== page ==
Divorce is never easy. Unfortunately, there are a lot of myths and misconceptions about the process that make it all the more daunting for those considering divorce or who have been served divorce papers.
At Arnel Law Firm, we believe that knowledge is one of the most powerful tools you can have on your side when navigating any type of family law conflict. To that end, we’ve put together a list of 7 of the biggest misconceptions about divorce in the state of New York, as well as the realities behind them.
Continue reading to learn more or contact us directly for a private consultation with one of our Brooklyn divorce attorneys.
I Can’t Get Divorced If My Spouse Won’t Sign the Papers
It’s one of the most common myths about divorce we see—you can refuse to grant your spouse a divorce. But this is not true. Divorces in New York are granted by Supreme Court judges, not the other spouse.
If you wish to file for divorce in New York, you may do so without your spouse’s consent. Similarly, your spouse can file an action for divorce with the New York Supreme Court without your permission.
I Get to Keep My Retirement Funds/Pension Because They Are in My Name
This is another common misconception, but the reality is that retirement accounts, 401k contributions, pensions, and similar assets are all considered “marital property” by the state of New York. This means that they are subject to equitable distribution in the event of divorce, regardless of who made the contributions or whose name is on the accounts.
An experienced attorney can help protect your assets during a divorce. While your retirement account(s)/pension are not automatically safeguarded, they are also not guaranteed to your soon-to-be ex-spouse. Your attorney will be able to advocate for you and your best interests.
I’m Going to Lose Half My Property If I Get Divorced
New York is an equitable distribution state. This means that the court does not divide property 50/50 between divorcing spouses but, rather, decides on a division of property that it deems “fair.” All marital property (any properties, assets, and/or debts acquired during the marriage, with few exceptions) is subject to equitable division, but that does not mean it will be split evenly between you and your spouse.
The court evaluates numerous factors when determining an equitable distribution of property during a divorce in New York. These include the overall earning ability of each spouse, the age and health of each spouse, which spouse has primary custody of the child/children (if relevant), and more.
Mothers Always Get Custody of the Children
Many people mistakenly believe that the court automatically grants primary custody to mothers. However, this is simply not true. In fact, the court makes all custody and visitation decisions based on the “best interests of the child.”
When determining who will have physical and/or legal custody of a child, the court will weigh a variety of factors, from the child’s current relationship with both parents to each parent’s ability to care for the child. The court can grant joint custody or sole custody; most often, the court will award some form of joint custody to preserve the child’s relationship with both parents.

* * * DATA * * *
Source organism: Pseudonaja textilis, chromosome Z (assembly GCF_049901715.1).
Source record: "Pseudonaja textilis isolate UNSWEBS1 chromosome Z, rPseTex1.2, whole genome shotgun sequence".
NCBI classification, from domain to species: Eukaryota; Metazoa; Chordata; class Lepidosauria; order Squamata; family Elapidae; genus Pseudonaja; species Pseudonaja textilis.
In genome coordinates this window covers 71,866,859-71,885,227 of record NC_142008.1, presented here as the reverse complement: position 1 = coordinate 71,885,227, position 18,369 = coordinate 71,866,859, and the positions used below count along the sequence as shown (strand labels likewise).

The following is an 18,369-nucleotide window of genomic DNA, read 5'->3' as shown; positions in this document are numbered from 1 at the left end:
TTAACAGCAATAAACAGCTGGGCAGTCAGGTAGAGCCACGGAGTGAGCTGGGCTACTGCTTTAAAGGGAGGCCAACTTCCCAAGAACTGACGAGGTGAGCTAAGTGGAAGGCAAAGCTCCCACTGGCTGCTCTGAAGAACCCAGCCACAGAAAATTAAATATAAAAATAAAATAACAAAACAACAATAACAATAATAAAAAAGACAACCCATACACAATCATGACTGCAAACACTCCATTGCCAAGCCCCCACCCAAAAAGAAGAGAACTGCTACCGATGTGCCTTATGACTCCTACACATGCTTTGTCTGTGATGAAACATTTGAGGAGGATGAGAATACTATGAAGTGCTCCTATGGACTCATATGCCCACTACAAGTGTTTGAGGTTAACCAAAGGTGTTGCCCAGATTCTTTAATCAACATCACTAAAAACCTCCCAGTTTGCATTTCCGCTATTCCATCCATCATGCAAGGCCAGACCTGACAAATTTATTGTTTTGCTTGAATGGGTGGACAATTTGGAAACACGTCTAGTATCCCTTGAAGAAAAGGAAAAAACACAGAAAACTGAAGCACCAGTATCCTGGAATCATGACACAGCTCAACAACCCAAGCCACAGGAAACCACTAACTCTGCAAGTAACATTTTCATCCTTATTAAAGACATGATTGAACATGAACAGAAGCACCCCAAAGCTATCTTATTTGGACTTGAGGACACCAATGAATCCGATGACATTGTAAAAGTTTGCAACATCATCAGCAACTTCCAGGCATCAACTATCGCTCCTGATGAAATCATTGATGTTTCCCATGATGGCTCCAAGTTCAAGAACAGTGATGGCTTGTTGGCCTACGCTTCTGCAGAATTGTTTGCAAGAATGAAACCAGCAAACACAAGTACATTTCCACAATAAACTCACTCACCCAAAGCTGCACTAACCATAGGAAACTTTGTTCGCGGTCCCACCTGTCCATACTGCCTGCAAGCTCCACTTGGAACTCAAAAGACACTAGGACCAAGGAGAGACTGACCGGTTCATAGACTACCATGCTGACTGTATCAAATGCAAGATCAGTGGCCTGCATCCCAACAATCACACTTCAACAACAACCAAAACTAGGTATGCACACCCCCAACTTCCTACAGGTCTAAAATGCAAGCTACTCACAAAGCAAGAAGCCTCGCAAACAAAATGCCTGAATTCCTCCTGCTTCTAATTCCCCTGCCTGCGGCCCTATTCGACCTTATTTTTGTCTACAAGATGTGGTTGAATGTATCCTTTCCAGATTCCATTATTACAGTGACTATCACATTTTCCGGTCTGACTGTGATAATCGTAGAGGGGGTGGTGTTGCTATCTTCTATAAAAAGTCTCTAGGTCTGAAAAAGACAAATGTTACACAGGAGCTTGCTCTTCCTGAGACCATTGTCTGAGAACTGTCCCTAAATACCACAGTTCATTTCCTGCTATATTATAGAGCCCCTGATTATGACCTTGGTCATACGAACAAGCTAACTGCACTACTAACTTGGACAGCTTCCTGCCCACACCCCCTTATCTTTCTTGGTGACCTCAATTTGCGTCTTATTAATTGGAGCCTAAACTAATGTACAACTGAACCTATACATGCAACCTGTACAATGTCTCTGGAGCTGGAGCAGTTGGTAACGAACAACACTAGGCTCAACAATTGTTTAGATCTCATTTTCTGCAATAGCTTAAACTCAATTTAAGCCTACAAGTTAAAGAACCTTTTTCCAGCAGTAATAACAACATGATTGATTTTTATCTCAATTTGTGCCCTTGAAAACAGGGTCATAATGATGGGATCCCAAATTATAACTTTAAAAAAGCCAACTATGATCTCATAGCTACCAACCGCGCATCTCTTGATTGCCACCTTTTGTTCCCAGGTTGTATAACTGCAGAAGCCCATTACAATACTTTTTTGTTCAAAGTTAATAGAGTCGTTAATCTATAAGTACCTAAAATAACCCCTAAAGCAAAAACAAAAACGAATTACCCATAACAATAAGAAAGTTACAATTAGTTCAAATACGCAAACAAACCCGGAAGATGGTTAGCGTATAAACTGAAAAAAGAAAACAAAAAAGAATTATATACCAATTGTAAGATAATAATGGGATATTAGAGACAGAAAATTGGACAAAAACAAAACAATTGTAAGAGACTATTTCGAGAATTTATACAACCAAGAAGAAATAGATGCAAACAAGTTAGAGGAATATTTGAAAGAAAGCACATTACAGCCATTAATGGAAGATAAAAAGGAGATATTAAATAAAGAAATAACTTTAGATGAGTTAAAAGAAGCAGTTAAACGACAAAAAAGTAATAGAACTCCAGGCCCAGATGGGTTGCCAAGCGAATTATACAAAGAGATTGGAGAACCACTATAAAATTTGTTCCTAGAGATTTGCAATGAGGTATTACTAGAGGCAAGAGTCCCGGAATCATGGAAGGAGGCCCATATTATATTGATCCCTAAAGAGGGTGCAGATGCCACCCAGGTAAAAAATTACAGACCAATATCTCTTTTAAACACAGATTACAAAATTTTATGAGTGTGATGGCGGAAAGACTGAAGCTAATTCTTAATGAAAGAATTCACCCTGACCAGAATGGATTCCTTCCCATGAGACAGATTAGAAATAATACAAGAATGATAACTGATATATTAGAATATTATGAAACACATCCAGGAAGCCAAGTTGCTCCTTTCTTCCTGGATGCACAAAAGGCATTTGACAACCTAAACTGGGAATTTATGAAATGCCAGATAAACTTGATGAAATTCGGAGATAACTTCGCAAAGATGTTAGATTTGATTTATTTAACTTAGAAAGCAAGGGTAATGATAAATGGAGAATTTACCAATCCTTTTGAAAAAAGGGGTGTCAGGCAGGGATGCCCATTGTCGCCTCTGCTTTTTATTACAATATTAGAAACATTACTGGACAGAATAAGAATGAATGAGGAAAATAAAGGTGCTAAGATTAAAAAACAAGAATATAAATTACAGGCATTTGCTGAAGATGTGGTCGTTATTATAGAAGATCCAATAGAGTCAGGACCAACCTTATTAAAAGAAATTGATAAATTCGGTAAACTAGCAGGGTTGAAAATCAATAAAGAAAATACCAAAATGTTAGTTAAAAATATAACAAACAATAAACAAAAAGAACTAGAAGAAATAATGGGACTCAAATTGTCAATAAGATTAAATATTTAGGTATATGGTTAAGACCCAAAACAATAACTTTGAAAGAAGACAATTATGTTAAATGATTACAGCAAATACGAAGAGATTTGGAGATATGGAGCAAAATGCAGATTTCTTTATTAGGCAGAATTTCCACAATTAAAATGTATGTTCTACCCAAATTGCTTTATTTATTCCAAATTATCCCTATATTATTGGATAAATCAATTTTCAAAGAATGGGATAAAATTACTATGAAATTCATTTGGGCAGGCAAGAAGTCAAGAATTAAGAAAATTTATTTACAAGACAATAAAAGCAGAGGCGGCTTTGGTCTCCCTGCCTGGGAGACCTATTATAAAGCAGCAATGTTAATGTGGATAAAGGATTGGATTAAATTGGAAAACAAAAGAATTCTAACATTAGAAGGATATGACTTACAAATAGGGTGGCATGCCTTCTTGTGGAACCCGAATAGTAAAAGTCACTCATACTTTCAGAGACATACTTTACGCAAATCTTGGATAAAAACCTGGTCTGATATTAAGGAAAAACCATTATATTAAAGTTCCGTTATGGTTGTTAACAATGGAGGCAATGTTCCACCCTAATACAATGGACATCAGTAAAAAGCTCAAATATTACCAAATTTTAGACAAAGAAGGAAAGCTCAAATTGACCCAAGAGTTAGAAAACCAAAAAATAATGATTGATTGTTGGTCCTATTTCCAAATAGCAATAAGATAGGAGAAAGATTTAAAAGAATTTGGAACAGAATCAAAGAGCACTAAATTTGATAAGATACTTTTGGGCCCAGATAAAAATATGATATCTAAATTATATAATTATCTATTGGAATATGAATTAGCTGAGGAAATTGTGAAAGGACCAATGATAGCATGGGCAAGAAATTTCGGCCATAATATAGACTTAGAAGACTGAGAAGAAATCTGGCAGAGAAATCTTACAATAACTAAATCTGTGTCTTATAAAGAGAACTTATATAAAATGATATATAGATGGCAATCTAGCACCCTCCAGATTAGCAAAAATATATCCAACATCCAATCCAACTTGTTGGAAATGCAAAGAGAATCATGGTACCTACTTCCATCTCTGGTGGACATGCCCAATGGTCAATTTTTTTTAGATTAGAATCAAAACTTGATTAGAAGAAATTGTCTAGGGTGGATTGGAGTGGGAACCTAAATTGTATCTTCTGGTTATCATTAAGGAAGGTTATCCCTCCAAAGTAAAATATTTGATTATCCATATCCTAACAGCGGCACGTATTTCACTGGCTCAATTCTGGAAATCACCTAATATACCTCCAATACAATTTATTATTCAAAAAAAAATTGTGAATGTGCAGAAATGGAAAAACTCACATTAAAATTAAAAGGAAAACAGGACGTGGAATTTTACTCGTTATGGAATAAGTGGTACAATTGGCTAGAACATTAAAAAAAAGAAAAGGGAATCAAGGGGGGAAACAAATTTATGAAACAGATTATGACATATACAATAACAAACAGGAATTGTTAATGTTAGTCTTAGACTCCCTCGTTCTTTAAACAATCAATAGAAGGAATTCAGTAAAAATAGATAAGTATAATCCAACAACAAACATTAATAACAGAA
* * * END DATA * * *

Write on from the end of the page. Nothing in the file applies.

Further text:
Whoever Is at Fault for the Divorce Will Get Nothing
Many people believe that the person who is “at fault” for the divorce will lose everything, from the family home to their personal belongings to custody of their children. But in New York, it does not matter who is to blame for the divorce. In nearly all cases, fault is not a factor in determining equitable distribution of property, alimony (spousal support), child custody, or any other factors involved in the divorce.
In the state of New York, divorces can be filed on the grounds of fault and no-fault, meaning you do not even need to prove that one spouse was primarily to blame for the dissolution of the relationship. However, even when divorce is filed on grounds of fault, fault does not typically play a significant role in how the divorce is settled.
We Can’t Get Divorced Until We Have Been Separated for a Year
This is another common misconception about divorce. In New York, not everyone must be legally separated prior to filing for divorce. In fact, the specific factors involved in your situation—including the grounds for divorce, how you file, and your unique circumstances—all play a role in what requirements you must meet prior to filing.
That being said, some cases do require spouses to be legally separated for a specific time period before filing for divorce. We encourage you to contact our Brooklyn divorce lawyers to discuss your case during a private consultation.
I Don’t Have to Let My Ex-Spouse See the Kids If They Fail to Pay Child Support
A lot of people believe that if their ex-spouse fails to make court-ordered child support payments, they can refuse to let them see their children. This is not the case. You should never violate a custody or visitation order, as this could ultimately come back to haunt you.
If your ex-spouse (or the other parent of your child) fails to pay child support, you may seek an enforcement order through the court. The non-custodial parent is still entitled to court-ordered visitation rights, which will only be changed if the court decides that visitation with the parent is no longer in the child’s best interests.